Anyone with an interest in IT should be interested in software maintenance. Why? £450 billion is why (The Economist, IT Survey, 28 October, 2004).

This figure represents the cost to business worldwide of maintaining their IT systems, this year. Now are you interested?

Software maintenance is a process that is triggered once a requirement has arisen to fix, change or adapt a software system.

Whatever the maintenance required, it must be fully understood by the maintainer, including the impact of the maintenance in terms of cost and effort to implement.

This implies that a level of understanding of the existing software system must be attained to enable an effective analysis. The cost of this understanding has been shown to be responsible for the majority of the cost of software maintenance.

The understanding of existing code is made more costly by the sheer complexity of today's IT systems, and hence The Economist's call to keep things simple.

In particular, as these systems now comprise the integration of mainframe legacy (back office) systems to newer, more fashionable, front office systems.

Consequently, the nature of the maintenance activity is itself growing from the modification of the source code of the existing back office systems, to the wrapping of these systems and their integration with the newer front office ones.

The integration of these systems only appears to increase their complexity and maintenance costs.

Given its high cost in the software maintenance process, aiding software understanding is the key to reducing the cost of maintenance. There are, however, a number of complicating issues.

Software understanding is affected by the environment in which the software resides, the ability and experience of the maintainer, the effect of previous maintenance upon its structure, and the timescale available to make the change.

A timescale, which due to business pressures to reduce such costs and time to market, is continually being reduced.

The solution to these increasing costs and a reduction in the available time to undertake maintenance activities, or at least their drivers, is to ensure higher quality and more flexible systems.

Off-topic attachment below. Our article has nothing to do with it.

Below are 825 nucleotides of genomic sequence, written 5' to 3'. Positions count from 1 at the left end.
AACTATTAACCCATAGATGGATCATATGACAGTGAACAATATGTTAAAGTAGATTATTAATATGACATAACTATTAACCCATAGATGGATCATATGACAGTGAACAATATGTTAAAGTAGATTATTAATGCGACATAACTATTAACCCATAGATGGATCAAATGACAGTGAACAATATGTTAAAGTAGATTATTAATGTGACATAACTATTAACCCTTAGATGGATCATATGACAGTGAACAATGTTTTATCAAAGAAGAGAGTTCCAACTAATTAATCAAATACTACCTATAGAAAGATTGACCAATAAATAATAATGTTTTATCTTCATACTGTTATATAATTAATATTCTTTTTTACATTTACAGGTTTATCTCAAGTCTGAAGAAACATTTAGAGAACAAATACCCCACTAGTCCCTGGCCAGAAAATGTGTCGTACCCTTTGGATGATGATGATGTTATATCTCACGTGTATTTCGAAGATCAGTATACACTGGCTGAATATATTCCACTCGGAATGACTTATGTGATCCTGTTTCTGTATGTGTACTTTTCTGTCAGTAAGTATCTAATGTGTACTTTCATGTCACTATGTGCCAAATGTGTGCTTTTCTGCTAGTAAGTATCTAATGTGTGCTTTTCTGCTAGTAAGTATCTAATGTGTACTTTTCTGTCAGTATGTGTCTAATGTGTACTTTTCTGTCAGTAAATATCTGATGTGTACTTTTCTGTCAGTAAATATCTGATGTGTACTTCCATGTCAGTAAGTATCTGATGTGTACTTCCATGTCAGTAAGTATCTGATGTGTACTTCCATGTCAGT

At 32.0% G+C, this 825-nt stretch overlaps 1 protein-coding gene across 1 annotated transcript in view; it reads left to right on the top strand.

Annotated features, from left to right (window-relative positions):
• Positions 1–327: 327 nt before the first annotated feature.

However, as these flexible software systems will be constructed from multiple sources throughout the business, there is a far greater need for maintainers to gain interdisciplinary skills, an understanding of what drives business and the market they work in.

The way to find the solution to ensuring your systems have higher quality and are more flexible is to firstly drive complexity out of the system. However, as that is not always possible, embracing and implementing current best practise is also a way forward.

A way that BCS can help is through the many specialist groups in the area, such as the Quality, Configuration Management, Project Management and Software Practice Advancement groups.

Another way is to identify and even engage in researching the problem area to enable the development of practical solutions. BCS has helped to facilitate this by supporting the 9th European Conference on Software Maintenance and Reengineering.

One of the basic intentions of this conference was to offer a forum for discussion and exchange of experiences among researchers and practitioners about evolution, maintenance and reengineering.

Hence, this is another way in which BCS has encouraged companies and practitioners involved in developing maintenance tools, offering reengineering services or that have legacy systems migration experience to contribute.

Software maintenance is an expensive business, but it need not always be so. By investing your time and efforts into learning and applying best practise, researching into the problems faced and, above all, sharing your experience within the community, the cost of maintenance can be controlled, even reduced.

Andrew Mohan is undertaking a PhD at the School of Informatics, University of Manchester, on the subject area of software maintenance and evolution, program comprehension and software quality.